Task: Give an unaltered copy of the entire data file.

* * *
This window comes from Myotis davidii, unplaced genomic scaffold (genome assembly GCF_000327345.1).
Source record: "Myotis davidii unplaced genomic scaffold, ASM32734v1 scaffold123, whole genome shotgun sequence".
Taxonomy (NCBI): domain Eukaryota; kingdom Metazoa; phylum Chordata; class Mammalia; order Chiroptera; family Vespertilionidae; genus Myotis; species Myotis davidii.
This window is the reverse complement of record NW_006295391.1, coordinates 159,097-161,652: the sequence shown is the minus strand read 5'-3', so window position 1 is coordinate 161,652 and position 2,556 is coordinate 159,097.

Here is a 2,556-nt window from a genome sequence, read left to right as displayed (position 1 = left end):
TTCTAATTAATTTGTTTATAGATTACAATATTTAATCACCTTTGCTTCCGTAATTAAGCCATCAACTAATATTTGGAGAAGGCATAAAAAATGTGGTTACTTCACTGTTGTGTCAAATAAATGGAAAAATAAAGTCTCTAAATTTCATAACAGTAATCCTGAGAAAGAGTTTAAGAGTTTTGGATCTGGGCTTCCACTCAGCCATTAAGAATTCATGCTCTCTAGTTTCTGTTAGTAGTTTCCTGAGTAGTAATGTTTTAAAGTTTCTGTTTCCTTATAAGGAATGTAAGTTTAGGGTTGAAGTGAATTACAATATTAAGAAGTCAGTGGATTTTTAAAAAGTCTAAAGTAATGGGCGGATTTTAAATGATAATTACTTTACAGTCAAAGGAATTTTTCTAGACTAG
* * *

This window comes from Myotis davidii, unplaced genomic scaffold (genome assembly GCF_000327345.1).
Source record: "Myotis davidii unplaced genomic scaffold, ASM32734v1 scaffold123, whole genome shotgun sequence".
Taxonomy (NCBI): domain Eukaryota; kingdom Metazoa; phylum Chordata; class Mammalia; order Chiroptera; family Vespertilionidae; genus Myotis; species Myotis davidii.
This window is the reverse complement of record NW_006295391.1, coordinates 159,097-161,652: the sequence shown is the minus strand read 5'-3', so window position 1 is coordinate 161,652 and position 2,556 is coordinate 159,097.

Here is a 2,556-nt window from a genome sequence, read left to right as displayed (position 1 = left end):
TTCTAATTAATTTGTTTATAGATTACAATATTTAATCACCTTTGCTTCCGTAATTAAGCCATCAACTAATATTTGGAGAAGGCATAAAAAATGTGGTTACTTCACTGTTGTGTCAAATAAATGGAAAAATAAAGTCTCTAAATTTCATAACAGTAATCCTGAGAAAGAGTTTAAGAGTTTTGGATCTGGGCTTCCACTCAGCCATTAAGAATTCATGCTCTCTAGTTTCTGTTAGTAGTTTCCTGAGTAGTAATGTTTTAAAGTTTCTGTTTCCTTATAAGGAATGTAAGTTTAGGGTTGAAGTGAATTACAATATTAAGAAGTCAGTGGATTTTTAAAAAGTCTAAAGTAATGGGCGGATTTTAAATGATAATTACTTTACAGTCAAAGGAATTTTTCTAGACTAG